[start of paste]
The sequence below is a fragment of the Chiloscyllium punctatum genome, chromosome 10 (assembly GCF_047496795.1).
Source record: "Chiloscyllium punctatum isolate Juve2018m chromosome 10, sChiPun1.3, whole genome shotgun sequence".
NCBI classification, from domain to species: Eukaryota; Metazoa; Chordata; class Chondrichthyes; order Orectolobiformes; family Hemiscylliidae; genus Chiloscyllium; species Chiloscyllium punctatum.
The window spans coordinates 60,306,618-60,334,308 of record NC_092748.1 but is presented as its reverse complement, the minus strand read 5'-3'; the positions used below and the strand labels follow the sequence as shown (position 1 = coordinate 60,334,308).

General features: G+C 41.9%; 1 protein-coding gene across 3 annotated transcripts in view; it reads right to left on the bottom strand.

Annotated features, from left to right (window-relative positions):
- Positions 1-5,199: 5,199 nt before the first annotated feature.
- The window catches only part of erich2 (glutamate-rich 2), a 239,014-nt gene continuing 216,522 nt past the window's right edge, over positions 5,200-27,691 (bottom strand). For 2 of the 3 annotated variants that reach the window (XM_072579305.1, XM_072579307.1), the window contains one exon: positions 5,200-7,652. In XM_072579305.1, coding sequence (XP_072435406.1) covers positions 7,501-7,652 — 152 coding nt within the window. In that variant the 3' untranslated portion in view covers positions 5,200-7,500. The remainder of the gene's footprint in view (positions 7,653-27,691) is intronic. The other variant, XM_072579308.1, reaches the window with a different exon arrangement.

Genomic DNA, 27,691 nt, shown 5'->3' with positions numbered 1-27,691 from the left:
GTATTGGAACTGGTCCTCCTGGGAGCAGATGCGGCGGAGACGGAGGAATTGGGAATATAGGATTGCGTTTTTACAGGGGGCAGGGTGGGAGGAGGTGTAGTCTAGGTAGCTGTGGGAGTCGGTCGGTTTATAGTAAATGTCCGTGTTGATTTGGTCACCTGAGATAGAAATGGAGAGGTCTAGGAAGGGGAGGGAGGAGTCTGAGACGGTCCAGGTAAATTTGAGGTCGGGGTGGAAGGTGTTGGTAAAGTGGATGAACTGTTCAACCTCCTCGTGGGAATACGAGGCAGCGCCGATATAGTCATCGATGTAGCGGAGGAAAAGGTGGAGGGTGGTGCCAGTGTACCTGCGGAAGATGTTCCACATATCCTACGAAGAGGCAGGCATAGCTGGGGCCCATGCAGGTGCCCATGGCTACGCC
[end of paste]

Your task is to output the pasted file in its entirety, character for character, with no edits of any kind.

The sequence below is a fragment of the Chiloscyllium punctatum genome, chromosome 10 (assembly GCF_047496795.1).
Source record: "Chiloscyllium punctatum isolate Juve2018m chromosome 10, sChiPun1.3, whole genome shotgun sequence".
NCBI classification, from domain to species: Eukaryota; Metazoa; Chordata; class Chondrichthyes; order Orectolobiformes; family Hemiscylliidae; genus Chiloscyllium; species Chiloscyllium punctatum.
The window spans coordinates 60,306,618-60,334,308 of record NC_092748.1 but is presented as its reverse complement, the minus strand read 5'-3'; the positions used below and the strand labels follow the sequence as shown (position 1 = coordinate 60,334,308).

General features: G+C 41.9%; 1 protein-coding gene across 3 annotated transcripts in view; it reads right to left on the bottom strand.

Annotated features, from left to right (window-relative positions):
- Positions 1-5,199: 5,199 nt before the first annotated feature.
- The window catches only part of erich2 (glutamate-rich 2), a 239,014-nt gene continuing 216,522 nt past the window's right edge, over positions 5,200-27,691 (bottom strand). For 2 of the 3 annotated variants that reach the window (XM_072579305.1, XM_072579307.1), the window contains one exon: positions 5,200-7,652. In XM_072579305.1, coding sequence (XP_072435406.1) covers positions 7,501-7,652 — 152 coding nt within the window. In that variant the 3' untranslated portion in view covers positions 5,200-7,500. The remainder of the gene's footprint in view (positions 7,653-27,691) is intronic. The other variant, XM_072579308.1, reaches the window with a different exon arrangement.

Genomic DNA, 27,691 nt, shown 5'->3' with positions numbered 1-27,691 from the left:
GTATTGGAACTGGTCCTCCTGGGAGCAGATGCGGCGGAGACGGAGGAATTGGGAATATAGGATTGCGTTTTTACAGGGGGCAGGGTGGGAGGAGGTGTAGTCTAGGTAGCTGTGGGAGTCGGTCGGTTTATAGTAAATGTCCGTGTTGATTTGGTCACCTGAGATAGAAATGGAGAGGTCTAGGAAGGGGAGGGAGGAGTCTGAGACGGTCCAGGTAAATTTGAGGTCGGGGTGGAAGGTGTTGGTAAAGTGGATGAACTGTTCAACCTCCTCGTGGGAATACGAGGCAGCGCCGATATAGTCATCGATGTAGCGGAGGAAAAGGTGGAGGGTGGTGCCAGTGTACCTGCGGAAGATGTTCCACATATCCTACGAAGAGGCAGGCATAGCTGGGGCCCATGCAGGTGCCCATGGCTACGCC